See pictures, production team, cast lists, read reviews and browse the show programme
Director Russell Langdown
Musical Director Malcolm Webb
Technical Stage Manager Sarah Wrixon
Associate Director Sandra Gilbert
Chorus Mistress Judith Sharp
Performed at: The Wyvern Theatre
|Sweeney Todd||James Canning|
|Mrs Lovett||Alison Canning|
|Anthony Hope||Rob Felstead|
|Beggar Woman||Carol Jeffcutt|
|Judge Turpin||Simon Roberts|
|Beadle Bamford||Stuart Dark|
|Tobias||Henry Firth & Ethan Hughes|
|Adolfo Pirelli||Mark Newton|
Members of the Company – Martin Whiteley, Ray Dance, Joseph Annetts, Kevin O’Grady, Martin Lawrence, Paul Dawkins, Andy Johnson, Amy Cole, Effie Carter, Katie Langan, Sue Whiteley, Louise Van der Watt, Becci Benson, Katie Watts, Josie Malone, Nicola Burridge, Mary Cleverly, Jenny Webb, Albertine Davies, Helen Asprey, Wendy Skane, Lucy Bosley, Beth Fisher, Phillipa Sundquist, & Clare Walsh.
Reviews – NODA and Swindon Advertiser
Swindon Amateur Light Operatic Society made a bold choice when they chose Sweeney Todd for their latest production at the Wyvern Theatre this week; however, in the hands of director Russell Langdown, it proved to be a good one.
James Canning epitomised the barbaric, barber, Sweeney Todd, who takes his killing revenge on those people who imprisoned him and then with the aid of the wonderful Mrs Lovett, played by Alison Canning stuffs them into pies. James is so right for this part. Looks, voice and acting ability are never wanting. He drew me in with ease almost as soon as he arrived on stage; a stunning portrayal all round.
Alison Canning who takes on the role of pie maker, Mrs Lovett, had perfect timing for the comedy lines delivered and the difficult lyrics sung. This husband and wife team must have had great fun and spent so much time rehearsing at home together. The lighter side to the parts were crafted beautifully. As were the more sinister in each of their roles. They were rehearsed and played almost to perfection.
Robert Felstead, who played Anthony Hope, has a lovely musical theatre voice and will I’m sure be a huge asset to the company. This being his debut with SALOS. His love interest Johanna was beautifully played by Lizzy Webb. Her voice soaring up through the rafters. Simon Roberts and Stuart Dark played their roles as only they can; with gusto and panache and a certain amount of darkness from Simon.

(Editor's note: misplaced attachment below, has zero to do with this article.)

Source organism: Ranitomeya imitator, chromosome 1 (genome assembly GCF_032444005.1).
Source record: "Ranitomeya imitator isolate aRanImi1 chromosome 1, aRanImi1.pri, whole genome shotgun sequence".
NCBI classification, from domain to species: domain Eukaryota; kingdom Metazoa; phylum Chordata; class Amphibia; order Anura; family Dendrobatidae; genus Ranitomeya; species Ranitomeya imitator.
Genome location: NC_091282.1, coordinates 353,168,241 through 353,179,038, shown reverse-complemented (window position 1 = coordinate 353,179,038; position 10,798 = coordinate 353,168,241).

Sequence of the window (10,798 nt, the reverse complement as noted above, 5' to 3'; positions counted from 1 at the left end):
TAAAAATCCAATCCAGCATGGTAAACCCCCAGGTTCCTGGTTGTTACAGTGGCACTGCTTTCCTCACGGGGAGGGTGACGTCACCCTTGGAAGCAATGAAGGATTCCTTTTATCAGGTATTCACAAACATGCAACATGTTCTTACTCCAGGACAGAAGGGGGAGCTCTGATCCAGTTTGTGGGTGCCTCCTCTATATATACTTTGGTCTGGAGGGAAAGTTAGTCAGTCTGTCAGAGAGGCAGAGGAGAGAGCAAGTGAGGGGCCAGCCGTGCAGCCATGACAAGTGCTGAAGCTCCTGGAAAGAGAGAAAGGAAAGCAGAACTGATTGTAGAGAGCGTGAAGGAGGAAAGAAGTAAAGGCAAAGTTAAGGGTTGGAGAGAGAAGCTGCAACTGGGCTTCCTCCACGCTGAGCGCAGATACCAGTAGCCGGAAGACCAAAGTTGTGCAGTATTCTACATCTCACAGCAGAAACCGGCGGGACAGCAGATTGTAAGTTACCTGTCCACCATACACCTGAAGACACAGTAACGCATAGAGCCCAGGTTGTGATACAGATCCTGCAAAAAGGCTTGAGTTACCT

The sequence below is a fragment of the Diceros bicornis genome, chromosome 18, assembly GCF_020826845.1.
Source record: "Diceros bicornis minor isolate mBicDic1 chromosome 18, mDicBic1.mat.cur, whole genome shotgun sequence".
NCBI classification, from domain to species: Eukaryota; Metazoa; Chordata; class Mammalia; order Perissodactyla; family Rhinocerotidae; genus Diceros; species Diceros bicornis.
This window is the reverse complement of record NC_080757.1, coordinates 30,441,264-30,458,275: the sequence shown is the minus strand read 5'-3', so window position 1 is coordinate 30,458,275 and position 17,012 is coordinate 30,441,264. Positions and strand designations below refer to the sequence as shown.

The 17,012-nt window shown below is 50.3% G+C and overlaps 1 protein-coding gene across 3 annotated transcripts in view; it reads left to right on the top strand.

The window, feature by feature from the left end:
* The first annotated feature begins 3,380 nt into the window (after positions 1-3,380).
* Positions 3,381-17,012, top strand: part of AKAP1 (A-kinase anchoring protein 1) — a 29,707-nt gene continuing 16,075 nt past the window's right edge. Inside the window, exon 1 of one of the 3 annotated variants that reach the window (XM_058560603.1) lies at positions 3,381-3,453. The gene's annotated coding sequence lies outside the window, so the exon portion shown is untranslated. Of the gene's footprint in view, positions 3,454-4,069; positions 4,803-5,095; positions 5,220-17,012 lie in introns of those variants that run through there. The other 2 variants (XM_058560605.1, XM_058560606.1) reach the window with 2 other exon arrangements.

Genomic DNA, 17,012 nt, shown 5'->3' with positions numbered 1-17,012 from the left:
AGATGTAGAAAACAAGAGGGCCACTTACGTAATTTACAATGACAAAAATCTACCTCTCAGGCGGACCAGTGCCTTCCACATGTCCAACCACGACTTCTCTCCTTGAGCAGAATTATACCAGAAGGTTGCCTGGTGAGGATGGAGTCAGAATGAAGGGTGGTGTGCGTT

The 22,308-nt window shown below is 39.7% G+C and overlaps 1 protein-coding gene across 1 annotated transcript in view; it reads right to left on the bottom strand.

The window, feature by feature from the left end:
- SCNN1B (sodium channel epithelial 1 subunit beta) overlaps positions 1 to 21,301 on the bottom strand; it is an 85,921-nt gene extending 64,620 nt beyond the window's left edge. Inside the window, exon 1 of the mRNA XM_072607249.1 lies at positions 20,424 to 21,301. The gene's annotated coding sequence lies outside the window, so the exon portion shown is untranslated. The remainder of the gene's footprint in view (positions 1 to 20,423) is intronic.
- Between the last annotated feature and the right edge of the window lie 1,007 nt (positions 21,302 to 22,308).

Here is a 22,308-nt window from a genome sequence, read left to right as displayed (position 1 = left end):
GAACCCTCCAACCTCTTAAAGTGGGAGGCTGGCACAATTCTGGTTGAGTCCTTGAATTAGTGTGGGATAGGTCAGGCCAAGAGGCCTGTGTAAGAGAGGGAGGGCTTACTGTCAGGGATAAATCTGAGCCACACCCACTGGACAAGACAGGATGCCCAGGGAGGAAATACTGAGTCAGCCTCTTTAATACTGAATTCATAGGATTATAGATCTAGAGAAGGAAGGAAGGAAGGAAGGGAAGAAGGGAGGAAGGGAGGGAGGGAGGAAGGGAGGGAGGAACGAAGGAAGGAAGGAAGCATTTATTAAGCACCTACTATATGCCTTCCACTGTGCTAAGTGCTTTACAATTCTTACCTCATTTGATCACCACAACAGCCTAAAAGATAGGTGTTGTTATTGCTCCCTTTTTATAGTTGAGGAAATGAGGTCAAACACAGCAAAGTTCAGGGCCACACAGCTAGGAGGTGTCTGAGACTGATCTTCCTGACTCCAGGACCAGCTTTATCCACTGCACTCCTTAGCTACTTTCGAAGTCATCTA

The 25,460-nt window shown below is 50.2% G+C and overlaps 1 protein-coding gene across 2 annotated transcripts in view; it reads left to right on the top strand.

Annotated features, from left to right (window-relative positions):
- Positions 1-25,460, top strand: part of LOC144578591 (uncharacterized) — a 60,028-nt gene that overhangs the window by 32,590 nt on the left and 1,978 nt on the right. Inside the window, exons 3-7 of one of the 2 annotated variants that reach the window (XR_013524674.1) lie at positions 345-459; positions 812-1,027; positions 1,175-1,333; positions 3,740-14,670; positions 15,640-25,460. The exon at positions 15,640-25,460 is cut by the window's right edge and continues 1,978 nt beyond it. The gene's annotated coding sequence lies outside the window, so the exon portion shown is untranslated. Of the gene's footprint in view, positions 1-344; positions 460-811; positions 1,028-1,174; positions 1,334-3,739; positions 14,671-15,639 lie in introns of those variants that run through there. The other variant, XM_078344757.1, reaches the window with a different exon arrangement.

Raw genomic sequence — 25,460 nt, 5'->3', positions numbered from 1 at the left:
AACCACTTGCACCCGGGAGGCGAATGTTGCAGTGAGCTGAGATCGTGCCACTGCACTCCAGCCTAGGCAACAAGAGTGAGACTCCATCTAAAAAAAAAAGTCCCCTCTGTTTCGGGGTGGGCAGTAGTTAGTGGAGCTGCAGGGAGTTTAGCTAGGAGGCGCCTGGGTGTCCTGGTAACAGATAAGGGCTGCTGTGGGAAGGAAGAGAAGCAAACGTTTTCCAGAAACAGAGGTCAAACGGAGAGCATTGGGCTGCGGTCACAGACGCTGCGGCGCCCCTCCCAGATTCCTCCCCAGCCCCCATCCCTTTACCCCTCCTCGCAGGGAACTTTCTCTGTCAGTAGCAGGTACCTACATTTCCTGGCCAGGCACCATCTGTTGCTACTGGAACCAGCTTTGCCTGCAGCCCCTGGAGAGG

Sometimes a small character part in a production can leave you remembering it. Carol Jeffcutt played the Beggar Woman very well indeed. I’m sure a lot of the audience will feel the same. Mark Newton, as Adolfo, entered into his character along with the young Tobias, who was played admirably by Ethan Hughes on this first night. At 13 Ethan was certainly up there with the others. There are no weak links in this production.
The musical score, by Steven Sondheim, a challenging task by any means, was executed by a well rehearsed orchestra under the direction of MD Malcolm Webb. Chorus numbers, although few and very different from your feel good factor musical were sung superbly and cleverly used by the director to give full effect.
This story line is one that you don’t expect to be an engaging, lively musical. And it’s not. However, director Russ and his cast managed to draw us all into the plot from the outset. Well they did me anyway. At times you could have heard a pin drop in the theatre.
The marvellous set, props, lighting, costumes and sound made this one of those nights that I will remember for the sheer daring of a company to choose such a diverse musical and ultimately pull it off with style. It’s unusual for me not to find some little thing to critique about. I thoroughly enjoyed this one. Must be my dark side. Or it could just be that I appreciated that it was crafted so cleverly.
Ros Hollands (Swindon Advertiser)
Brilliantly directed by Russell Langdown with musical director Malcolm Webb, Swindon’s musical theatre society SALOS bring the macabre story of Sweeney Todd vividly to the stage this week. The show, with Stephen Sondheim’s marvellous music and lyrics, and book by Hugh Wheeler, exposes squalor in 19th-century London, where deprivation, poverty and corruption were rife.
The quality of performance is stunning. Real life husband and wife James Canning, as Sweeney Todd and Alison Canning as Mrs Lovett, his landlady, are splendid, and the first night cast on Tuesday had no weak link. The young Tobias was played superbly by Ethan Hughes, who shares the role with Henry Firth. Mark Newton provides a comic touch as Adolfo Pirelli who, like so many other characters, is not at all what he seems. Even Carol Jeffcutt’s beggar woman holds a grim secret.
A fine well-costumed chorus, accomplished orchestra, ingenious special effects and lighting, and a wonderful two-tier set that incorporates a bleak urban skyline set the seal on a memorable show that exudes dramatic intensity.
Stella Taylor (Swindon Advertiser)
Sweeney Todd Programme
Dress rehearsal picture provided by kind permission of Lisa and Darren Coleman (www.puttyfoot.com)